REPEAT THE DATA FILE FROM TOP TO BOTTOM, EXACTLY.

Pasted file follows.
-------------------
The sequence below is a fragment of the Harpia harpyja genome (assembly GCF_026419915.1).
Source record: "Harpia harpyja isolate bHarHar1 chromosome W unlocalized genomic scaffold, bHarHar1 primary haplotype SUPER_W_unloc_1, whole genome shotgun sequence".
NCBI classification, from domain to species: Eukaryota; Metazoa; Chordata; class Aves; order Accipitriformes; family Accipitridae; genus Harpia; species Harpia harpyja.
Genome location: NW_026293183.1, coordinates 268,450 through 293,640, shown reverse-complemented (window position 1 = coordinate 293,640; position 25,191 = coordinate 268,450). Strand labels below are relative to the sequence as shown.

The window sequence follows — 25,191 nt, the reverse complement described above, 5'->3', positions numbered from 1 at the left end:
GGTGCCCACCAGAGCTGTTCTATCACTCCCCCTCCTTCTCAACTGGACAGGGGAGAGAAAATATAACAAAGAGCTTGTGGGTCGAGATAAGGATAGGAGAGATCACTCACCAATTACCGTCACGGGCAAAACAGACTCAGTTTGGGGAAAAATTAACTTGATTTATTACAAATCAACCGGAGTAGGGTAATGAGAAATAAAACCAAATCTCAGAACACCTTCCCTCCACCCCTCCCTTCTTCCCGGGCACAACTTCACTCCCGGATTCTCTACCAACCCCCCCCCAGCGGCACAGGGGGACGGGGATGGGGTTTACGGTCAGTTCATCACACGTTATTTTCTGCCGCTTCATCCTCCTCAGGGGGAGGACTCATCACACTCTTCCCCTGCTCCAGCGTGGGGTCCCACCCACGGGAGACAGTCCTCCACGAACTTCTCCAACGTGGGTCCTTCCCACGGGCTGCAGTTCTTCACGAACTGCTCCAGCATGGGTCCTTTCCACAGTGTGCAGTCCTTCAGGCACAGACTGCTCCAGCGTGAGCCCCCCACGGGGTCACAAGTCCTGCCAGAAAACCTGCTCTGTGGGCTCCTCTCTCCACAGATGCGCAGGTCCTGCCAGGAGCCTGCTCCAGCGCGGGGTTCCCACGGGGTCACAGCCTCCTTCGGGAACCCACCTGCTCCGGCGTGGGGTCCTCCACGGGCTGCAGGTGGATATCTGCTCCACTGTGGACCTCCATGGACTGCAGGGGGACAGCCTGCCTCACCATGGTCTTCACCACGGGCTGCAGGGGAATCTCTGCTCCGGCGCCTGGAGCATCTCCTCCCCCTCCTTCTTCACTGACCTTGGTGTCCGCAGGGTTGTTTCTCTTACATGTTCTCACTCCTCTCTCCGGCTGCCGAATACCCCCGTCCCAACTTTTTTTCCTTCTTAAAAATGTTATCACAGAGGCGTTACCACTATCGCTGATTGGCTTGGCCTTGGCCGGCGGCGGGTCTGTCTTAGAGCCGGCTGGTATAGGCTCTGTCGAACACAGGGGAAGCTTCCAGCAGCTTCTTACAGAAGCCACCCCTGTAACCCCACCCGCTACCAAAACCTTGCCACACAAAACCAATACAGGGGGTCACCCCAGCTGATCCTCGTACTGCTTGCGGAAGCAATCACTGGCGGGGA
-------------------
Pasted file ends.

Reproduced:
The sequence below is a fragment of the Harpia harpyja genome (assembly GCF_026419915.1).
Source record: "Harpia harpyja isolate bHarHar1 chromosome W unlocalized genomic scaffold, bHarHar1 primary haplotype SUPER_W_unloc_1, whole genome shotgun sequence".
NCBI classification, from domain to species: Eukaryota; Metazoa; Chordata; class Aves; order Accipitriformes; family Accipitridae; genus Harpia; species Harpia harpyja.
Genome location: NW_026293183.1, coordinates 268,450 through 293,640, shown reverse-complemented (window position 1 = coordinate 293,640; position 25,191 = coordinate 268,450). Strand labels below are relative to the sequence as shown.

The window sequence follows — 25,191 nt, the reverse complement described above, 5'->3', positions numbered from 1 at the left end:
GGTGCCCACCAGAGCTGTTCTATCACTCCCCCTCCTTCTCAACTGGACAGGGGAGAGAAAATATAACAAAGAGCTTGTGGGTCGAGATAAGGATAGGAGAGATCACTCACCAATTACCGTCACGGGCAAAACAGACTCAGTTTGGGGAAAAATTAACTTGATTTATTACAAATCAACCGGAGTAGGGTAATGAGAAATAAAACCAAATCTCAGAACACCTTCCCTCCACCCCTCCCTTCTTCCCGGGCACAACTTCACTCCCGGATTCTCTACCAACCCCCCCCCAGCGGCACAGGGGGACGGGGATGGGGTTTACGGTCAGTTCATCACACGTTATTTTCTGCCGCTTCATCCTCCTCAGGGGGAGGACTCATCACACTCTTCCCCTGCTCCAGCGTGGGGTCCCACCCACGGGAGACAGTCCTCCACGAACTTCTCCAACGTGGGTCCTTCCCACGGGCTGCAGTTCTTCACGAACTGCTCCAGCATGGGTCCTTTCCACAGTGTGCAGTCCTTCAGGCACAGACTGCTCCAGCGTGAGCCCCCCACGGGGTCACAAGTCCTGCCAGAAAACCTGCTCTGTGGGCTCCTCTCTCCACAGATGCGCAGGTCCTGCCAGGAGCCTGCTCCAGCGCGGGGTTCCCACGGGGTCACAGCCTCCTTCGGGAACCCACCTGCTCCGGCGTGGGGTCCTCCACGGGCTGCAGGTGGATATCTGCTCCACTGTGGACCTCCATGGACTGCAGGGGGACAGCCTGCCTCACCATGGTCTTCACCACGGGCTGCAGGGGAATCTCTGCTCCGGCGCCTGGAGCATCTCCTCCCCCTCCTTCTTCACTGACCTTGGTGTCCGCAGGGTTGTTTCTCTTACATGTTCTCACTCCTCTCTCCGGCTGCCGAATACCCCCGTCCCAACTTTTTTTCCTTCTTAAAAATGTTATCACAGAGGCGTTACCACTATCGCTGATTGGCTTGGCCTTGGCCGGCGGCGGGTCTGTCTTAGAGCCGGCTGGTATAGGCTCTGTCGAACACAGGGGAAGCTTCCAGCAGCTTCTTACAGAAGCCACCCCTGTAACCCCACCCGCTACCAAAACCTTGCCACACAAAACCAATACAGGGGGTCACCCCAGCTGATCCTCGTACTGCTTGCGGAAGCAATCACTGGCGGGGA